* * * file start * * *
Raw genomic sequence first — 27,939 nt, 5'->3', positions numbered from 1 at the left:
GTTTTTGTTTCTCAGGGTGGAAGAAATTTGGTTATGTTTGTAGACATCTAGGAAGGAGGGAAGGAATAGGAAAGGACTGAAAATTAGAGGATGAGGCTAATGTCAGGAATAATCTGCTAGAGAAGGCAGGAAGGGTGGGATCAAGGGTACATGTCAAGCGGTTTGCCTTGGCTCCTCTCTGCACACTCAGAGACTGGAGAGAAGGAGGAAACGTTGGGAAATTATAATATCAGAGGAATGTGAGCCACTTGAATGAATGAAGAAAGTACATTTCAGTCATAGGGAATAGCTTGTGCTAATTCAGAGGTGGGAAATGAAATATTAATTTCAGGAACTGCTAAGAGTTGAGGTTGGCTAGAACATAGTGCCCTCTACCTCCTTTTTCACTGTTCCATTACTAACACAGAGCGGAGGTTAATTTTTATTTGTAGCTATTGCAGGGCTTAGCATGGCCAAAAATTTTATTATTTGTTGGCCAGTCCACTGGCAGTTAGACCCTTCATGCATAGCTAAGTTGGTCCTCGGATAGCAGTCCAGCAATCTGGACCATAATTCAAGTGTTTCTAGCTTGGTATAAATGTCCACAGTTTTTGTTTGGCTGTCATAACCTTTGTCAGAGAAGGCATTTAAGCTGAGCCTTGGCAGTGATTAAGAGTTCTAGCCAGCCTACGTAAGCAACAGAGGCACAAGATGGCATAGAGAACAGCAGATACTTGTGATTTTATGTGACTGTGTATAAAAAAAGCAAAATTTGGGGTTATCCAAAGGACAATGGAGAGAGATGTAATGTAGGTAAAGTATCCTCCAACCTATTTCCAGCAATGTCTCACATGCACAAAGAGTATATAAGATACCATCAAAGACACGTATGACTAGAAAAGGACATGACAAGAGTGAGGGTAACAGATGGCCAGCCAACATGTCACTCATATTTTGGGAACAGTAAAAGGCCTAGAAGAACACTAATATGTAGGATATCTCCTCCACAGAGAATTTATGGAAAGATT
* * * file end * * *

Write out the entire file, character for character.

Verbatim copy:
Raw genomic sequence first — 27,939 nt, 5'->3', positions numbered from 1 at the left:
GTTTTTGTTTCTCAGGGTGGAAGAAATTTGGTTATGTTTGTAGACATCTAGGAAGGAGGGAAGGAATAGGAAAGGACTGAAAATTAGAGGATGAGGCTAATGTCAGGAATAATCTGCTAGAGAAGGCAGGAAGGGTGGGATCAAGGGTACATGTCAAGCGGTTTGCCTTGGCTCCTCTCTGCACACTCAGAGACTGGAGAGAAGGAGGAAACGTTGGGAAATTATAATATCAGAGGAATGTGAGCCACTTGAATGAATGAAGAAAGTACATTTCAGTCATAGGGAATAGCTTGTGCTAATTCAGAGGTGGGAAATGAAATATTAATTTCAGGAACTGCTAAGAGTTGAGGTTGGCTAGAACATAGTGCCCTCTACCTCCTTTTTCACTGTTCCATTACTAACACAGAGCGGAGGTTAATTTTTATTTGTAGCTATTGCAGGGCTTAGCATGGCCAAAAATTTTATTATTTGTTGGCCAGTCCACTGGCAGTTAGACCCTTCATGCATAGCTAAGTTGGTCCTCGGATAGCAGTCCAGCAATCTGGACCATAATTCAAGTGTTTCTAGCTTGGTATAAATGTCCACAGTTTTTGTTTGGCTGTCATAACCTTTGTCAGAGAAGGCATTTAAGCTGAGCCTTGGCAGTGATTAAGAGTTCTAGCCAGCCTACGTAAGCAACAGAGGCACAAGATGGCATAGAGAACAGCAGATACTTGTGATTTTATGTGACTGTGTATAAAAAAAGCAAAATTTGGGGTTATCCAAAGGACAATGGAGAGAGATGTAATGTAGGTAAAGTATCCTCCAACCTATTTCCAGCAATGTCTCACATGCACAAAGAGTATATAAGATACCATCAAAGACACGTATGACTAGAAAAGGACATGACAAGAGTGAGGGTAACAGATGGCCAGCCAACATGTCACTCATATTTTGGGAACAGTAAAAGGCCTAGAAGAACACTAATATGTAGGATATCTCCTCCACAGAGAATTTATGGAAAGATT